November 4, 2016
If you didn’t notice the http://washington.cbslocal.com/2016/10/16/its-official-redskins-rule-predicts-clinton-victory/">Washington Redskins’ 27-20 home victory over the Philadelphia Eagles, you’re excused. But why would a game played on Oct. 16 matter to you or me or the entire country right now?
The reason why the Washington win matters is become this is an election year. That means http://www.sbnation.com/lookit/2016/10/16/13298138/redskins-rule-election-2016-donald-trump-hillary-clinton">the “Redskin Rule” is now in effect.
Those who don’t know what the rule is, or means, it is fairly simple: If Washington wins its final home game before the election, the party that won the last election will win this year and stay in the White House, and if Washington loses, the party that lost the election will win and take the presidency.
Sounds crazy, right? But this totally unscientific method has a http://www.aol.com/article/sports/2016/10/17/nfl-football-game-may-have-just-predicted-the-next-president/21584385/">surprisingly high accuracy rate.
Since the Redskins relocated to Washington in 1937, the country has had 19 presidential elections, not counting this year, and this rule has been correct on 17 of those races. https://www.washingtonpost.com/news/dc-sports-bog/wp/2016/10/20/redskins-rule-used-to-predict-elections-but-the-guy-who-discovered-it-now-says-its-a-crock/">Elias Sports Bureau Executive Vice President Steve Hirdt discovered the rule just eight days before the 2000 election.
Hirdt was looking for some interesting election factoids for ABC’s broadcast of the Washington Redskins against Tennessee Titans game and saw that the rule had worked perfectly for every election since 1940.
The first instance of the rule was Washington 37-10 win over the Pittsburgh Steelers, which meant that Franklin Roosevelt won the election over Wendell Willkie. Four years later, the rule held up again when Roosevelt beat Thomas Dewey in 1944, and the Redskins won 14-10 over the Cleveland Rams.
This rule kept right on working all the way up until the 2000 election. It didn’t work out in the 2004 election when Washington lost 28-14 to the Green Bay Packers.
Under the rule, George W. Bush should have lost to John Kerry. Bush won the election, and the rule failed for the first time. Hirdt revised the rule (Redskin Rule 2.0) and said that if the party wins the election but not the popular vote, the rule gets flipped the next election.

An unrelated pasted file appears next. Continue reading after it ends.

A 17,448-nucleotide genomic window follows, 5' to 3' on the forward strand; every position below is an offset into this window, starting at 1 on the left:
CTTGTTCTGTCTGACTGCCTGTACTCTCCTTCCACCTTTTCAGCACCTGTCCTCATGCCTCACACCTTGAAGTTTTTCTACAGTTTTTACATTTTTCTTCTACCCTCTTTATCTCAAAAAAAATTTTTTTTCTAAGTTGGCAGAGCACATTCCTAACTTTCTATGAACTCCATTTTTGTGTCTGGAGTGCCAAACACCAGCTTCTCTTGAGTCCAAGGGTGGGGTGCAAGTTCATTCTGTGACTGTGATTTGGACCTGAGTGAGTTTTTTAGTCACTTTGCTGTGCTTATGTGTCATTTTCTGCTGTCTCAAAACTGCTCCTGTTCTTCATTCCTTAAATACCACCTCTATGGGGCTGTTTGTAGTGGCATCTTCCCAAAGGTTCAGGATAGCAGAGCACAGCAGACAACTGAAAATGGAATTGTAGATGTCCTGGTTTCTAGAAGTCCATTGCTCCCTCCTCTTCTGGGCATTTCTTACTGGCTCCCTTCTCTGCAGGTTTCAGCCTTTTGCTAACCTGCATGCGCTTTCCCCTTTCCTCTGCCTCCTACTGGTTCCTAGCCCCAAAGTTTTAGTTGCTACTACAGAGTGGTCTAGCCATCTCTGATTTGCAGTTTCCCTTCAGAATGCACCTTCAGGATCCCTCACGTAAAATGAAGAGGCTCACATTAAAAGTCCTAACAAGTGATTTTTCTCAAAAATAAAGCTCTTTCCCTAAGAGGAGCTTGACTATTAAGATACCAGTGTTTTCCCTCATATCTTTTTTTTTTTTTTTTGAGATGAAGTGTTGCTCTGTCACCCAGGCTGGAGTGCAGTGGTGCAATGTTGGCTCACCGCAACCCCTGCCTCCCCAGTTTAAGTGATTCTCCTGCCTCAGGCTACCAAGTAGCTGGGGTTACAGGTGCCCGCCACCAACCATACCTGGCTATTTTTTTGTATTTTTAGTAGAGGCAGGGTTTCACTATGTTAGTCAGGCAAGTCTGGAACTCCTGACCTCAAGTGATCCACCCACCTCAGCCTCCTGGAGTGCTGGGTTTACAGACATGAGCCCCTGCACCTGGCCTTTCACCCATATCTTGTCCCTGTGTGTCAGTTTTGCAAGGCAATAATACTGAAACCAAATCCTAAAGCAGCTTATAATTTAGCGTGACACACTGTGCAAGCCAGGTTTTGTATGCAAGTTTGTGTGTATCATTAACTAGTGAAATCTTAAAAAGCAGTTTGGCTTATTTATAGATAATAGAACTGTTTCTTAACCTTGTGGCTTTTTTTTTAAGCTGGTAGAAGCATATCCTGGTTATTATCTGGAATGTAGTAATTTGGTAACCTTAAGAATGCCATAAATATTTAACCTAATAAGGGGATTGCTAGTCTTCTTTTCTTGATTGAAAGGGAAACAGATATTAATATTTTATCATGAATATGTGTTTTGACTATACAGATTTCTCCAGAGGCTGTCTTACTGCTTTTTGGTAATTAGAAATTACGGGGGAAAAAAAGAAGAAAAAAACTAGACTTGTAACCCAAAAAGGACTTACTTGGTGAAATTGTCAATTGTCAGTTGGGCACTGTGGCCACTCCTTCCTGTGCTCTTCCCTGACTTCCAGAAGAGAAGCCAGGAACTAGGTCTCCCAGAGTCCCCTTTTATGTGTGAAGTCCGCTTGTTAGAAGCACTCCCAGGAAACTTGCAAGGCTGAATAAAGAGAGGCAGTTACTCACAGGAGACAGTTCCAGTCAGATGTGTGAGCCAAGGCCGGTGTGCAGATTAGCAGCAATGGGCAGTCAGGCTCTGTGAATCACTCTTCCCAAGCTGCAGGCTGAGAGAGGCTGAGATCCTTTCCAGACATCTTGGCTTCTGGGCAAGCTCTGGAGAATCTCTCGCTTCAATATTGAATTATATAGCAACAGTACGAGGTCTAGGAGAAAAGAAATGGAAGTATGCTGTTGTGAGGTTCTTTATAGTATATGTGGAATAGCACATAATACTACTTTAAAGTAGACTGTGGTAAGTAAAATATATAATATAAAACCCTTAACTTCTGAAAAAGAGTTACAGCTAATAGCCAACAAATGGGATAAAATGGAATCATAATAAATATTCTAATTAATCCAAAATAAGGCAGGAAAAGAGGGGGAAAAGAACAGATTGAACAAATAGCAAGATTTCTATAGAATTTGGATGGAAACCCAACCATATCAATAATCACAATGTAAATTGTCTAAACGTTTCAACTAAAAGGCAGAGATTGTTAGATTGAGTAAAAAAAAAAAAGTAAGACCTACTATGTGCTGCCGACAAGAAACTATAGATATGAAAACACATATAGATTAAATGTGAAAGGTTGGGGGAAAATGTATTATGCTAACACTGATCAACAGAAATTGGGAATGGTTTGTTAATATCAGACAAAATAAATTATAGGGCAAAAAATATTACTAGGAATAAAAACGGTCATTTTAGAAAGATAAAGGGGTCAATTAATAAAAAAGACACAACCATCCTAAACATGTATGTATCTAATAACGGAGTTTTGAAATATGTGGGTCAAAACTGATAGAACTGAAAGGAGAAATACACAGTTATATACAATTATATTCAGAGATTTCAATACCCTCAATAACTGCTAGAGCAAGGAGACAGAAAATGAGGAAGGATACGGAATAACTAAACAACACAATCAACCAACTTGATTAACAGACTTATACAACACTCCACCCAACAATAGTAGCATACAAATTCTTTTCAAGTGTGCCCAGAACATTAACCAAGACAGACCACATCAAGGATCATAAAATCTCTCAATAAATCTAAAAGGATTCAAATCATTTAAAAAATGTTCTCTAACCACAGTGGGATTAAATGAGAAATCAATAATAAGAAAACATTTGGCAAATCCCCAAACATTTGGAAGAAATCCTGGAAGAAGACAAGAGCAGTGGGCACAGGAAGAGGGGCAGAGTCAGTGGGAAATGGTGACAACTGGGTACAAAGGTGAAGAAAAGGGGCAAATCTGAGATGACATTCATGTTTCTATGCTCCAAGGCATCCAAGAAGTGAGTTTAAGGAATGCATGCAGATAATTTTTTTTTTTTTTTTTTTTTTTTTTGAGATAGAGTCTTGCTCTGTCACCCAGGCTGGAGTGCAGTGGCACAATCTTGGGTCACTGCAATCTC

The rule held up perfectly in 2008 when the Pittsburgh Steelers beat Washington 23-6, and Barack Obama beat John McCain.
It wasn’t until the http://www.nbcwashington.com/news/local/Clinton-Will-Win-Election-According-to-Redskins-Rule-397314471.html">2012 election that the rule failed under the original and 2.0 rules. The Carolina Panthers won 21-13 over Washington, and Obama should have lost to Mitt Romney.
He easily won re-election, but Hirdt amended the rule again. The https://www.washingtonpost.com/news/dc-sports-bog/wp/2016/10/20/redskins-rule-used-to-predict-elections-but-the-guy-who-discovered-it-now-says-its-a-crock/">3.0 version of the Redskins Rule states that when the incumbent is being challenged from someone from Massachusetts, the incumbent will win.
That explains both Kerry and Romney’s losses. The Redskins started as a franchise in Massachusetts and played in Boston from 1932 until 1936.
In the 1932 election, the team currently in Washington was known as the Boston Braves. That election saw the Braves win 19-6 over the Staten Island Stapletons. Roosevelt beat incumbent Herbert Hoover.
The team was using current nickname Redskins in the 1936 election, that year Boston won 13-10 over the Chicago Cardinals. Some take the 1936 election into the rule results since that was when the club first used the nickname.
So, what does that seven-point win by Washington over Philadelphia mean? If the rule holds up, it means Hillary Clinton will win the election.
Anyone hoping for a Donald Trump victory will need the rule to fail for the third time in the last five elections. Both sides can watch election night pulling for or against the rule in hopes their candidate wins.